During the fire wall repairs a couple years ago we didn't know those holes were needed so, if they were there, we glassed over them.  The holes have to be drilled in the overhead position and that means all the work must to be done using an inspection mirror.

It took a couple hours but I got it done.  Instead of just screwing the bolts into the fiberglass I used 3 Rivet Nuts.  If you didn't see the Rivet Nut Fastener you can check out this cool tool here:

So now that the hood is locked into position I can check the fit on the front of the hood.  You'll recall we originally fit the car with the 1967 hood but we later decided to use the 63 hood.  There is a low spot just behind the emblem area on the left side.  This needs to be fixed.    

A little Bondo is all that was needed.  I like to bridge the gap... 

then trim it with an Exacto knife while its still setting.

It turned out nice.  I have primer and primer sealer on order.  Once received I'll give this area a fresh coat of each.

So while I wait for paint it's time to start prepping the car for masking.  All the areas that will be painted must be scuffed until dull.  This includes the jambs that we previously painted.  Here I am using a red Scotch Brite pad on the upper drip rail area.  We will mask just below the scuffed area.

Same goes here.  When we paint the car we want the paint to wrap about a 1/4" into the jambs.  I'll buff out any remaining scuff marks later.  Remember, I am only scuffing the clear coat, not the blue.  

Both fresh air intakes were scuffed along with the hood and hood jambs.

The rear valance area needs it too.   I'll start masking when the scuffing is done.

Truth is I already started masking (check out the first picture).  It's going well but there is a lot of it.  I'll cover that in the next post.

Thanks for watching.

Saturday, July 7, 2012

Rear Valance, Hood Locks & the Doors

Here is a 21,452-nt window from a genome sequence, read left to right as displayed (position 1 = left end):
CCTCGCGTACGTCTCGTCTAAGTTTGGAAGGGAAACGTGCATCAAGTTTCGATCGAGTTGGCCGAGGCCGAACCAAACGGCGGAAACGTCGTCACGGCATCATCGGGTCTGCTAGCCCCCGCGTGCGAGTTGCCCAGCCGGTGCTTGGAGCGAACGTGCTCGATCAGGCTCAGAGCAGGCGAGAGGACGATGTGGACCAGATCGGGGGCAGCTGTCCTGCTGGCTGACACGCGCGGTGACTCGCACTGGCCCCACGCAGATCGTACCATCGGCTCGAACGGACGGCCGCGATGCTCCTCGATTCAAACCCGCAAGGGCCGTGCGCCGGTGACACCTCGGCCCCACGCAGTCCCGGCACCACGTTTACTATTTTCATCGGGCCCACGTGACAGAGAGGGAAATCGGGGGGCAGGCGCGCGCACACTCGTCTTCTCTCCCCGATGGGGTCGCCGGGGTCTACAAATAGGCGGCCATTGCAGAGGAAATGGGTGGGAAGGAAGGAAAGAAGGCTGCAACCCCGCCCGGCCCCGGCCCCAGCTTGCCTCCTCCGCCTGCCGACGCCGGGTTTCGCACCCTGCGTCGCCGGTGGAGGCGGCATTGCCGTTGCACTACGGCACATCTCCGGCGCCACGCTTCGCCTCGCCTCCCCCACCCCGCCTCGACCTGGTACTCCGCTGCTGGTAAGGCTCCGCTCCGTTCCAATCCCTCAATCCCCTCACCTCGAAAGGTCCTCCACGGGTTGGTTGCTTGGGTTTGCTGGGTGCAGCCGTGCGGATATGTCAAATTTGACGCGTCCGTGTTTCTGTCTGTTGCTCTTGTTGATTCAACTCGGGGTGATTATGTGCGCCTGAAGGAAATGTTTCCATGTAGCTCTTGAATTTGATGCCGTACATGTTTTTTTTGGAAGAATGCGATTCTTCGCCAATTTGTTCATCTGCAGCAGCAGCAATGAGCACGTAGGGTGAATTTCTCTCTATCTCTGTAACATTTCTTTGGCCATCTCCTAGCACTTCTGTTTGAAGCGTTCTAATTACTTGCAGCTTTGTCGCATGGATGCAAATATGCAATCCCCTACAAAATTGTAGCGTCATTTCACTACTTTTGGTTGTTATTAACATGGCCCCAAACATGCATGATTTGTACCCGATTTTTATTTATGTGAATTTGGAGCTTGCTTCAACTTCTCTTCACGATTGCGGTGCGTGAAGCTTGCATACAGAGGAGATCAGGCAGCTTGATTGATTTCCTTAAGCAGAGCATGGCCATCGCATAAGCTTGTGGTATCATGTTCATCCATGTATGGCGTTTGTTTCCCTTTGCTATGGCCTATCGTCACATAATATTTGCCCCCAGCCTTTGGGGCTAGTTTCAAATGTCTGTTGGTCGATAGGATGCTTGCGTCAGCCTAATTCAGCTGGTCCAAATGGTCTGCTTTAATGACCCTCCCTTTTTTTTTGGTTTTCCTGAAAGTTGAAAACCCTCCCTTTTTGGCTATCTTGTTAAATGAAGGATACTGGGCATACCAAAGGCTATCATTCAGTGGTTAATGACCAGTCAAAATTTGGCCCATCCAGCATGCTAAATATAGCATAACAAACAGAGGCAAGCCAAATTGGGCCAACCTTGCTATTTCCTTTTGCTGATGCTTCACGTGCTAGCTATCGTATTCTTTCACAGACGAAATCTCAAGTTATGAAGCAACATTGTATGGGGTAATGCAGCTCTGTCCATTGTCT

It's been a long time since we worked on the exhaust valance.  I gave it a quick hit with brown primer then took a few swipes at it with sandpaper just to figure out how much work had been done.  The brown spots are low spots and that tells me the last thing done on this was fiberglass work only,  No finishing work.

With that information I used our Icing glazing compound to fill the low spots then hit it again with brown primer.

That was followed by block sanding.  I then circled all areas that still needed filler then did it again.

When I was satisfied it was nice and flat I gave it a couple good coats of our green two part primer.  I let that dry for a day or two then sprayed on the brown primer as a guide coat then started sanding again.  You'll notice in this picture I cut the slots for the bumper brackets.  The cross section thickness of the fiberglass in this area tells me this is way stronger than a stock valance.  A special thanks to Ty and Lester for that little surprise.

When the finishing work was done/done I sealed it with black primer sealer.  It's now a thing of beauty.

Somehow I ended up with 4 hood latches, all of which looked like the two in the background.  I refurbished the two in the foreground by sandblasting, soaking in carburetor cleaner, 20 minutes in the ultrasonic cleaner, then I gave them several coats of  paint.  They look great and I've already installed them.

Now here's a puzzle.  There are a couple indentations on the door skin that I can not figure out.  This door has been fully guide coated and block sanded yet here they are.  You'll have to double click on the picture to see at least one of them.

A teaspoon of body filler followed by block sanding fixed the problem.  The filler is white. 

So then I thought I better check the other door and, guess what?  Humm...  It's puzzling.  Brother Jim thinks it might be because the doors are now hung and not on a table.  Could be...

So now I am going to go over the entire car to make sure we don't have other surprises.  I've looked at half the car so far and nothing new has shown up.

So next I'll be taping and masking and doing everything we can to protect the chassis, engine and the door and hood jambs.  Should be interesting work.  Wish me luck.

Thanks for watching.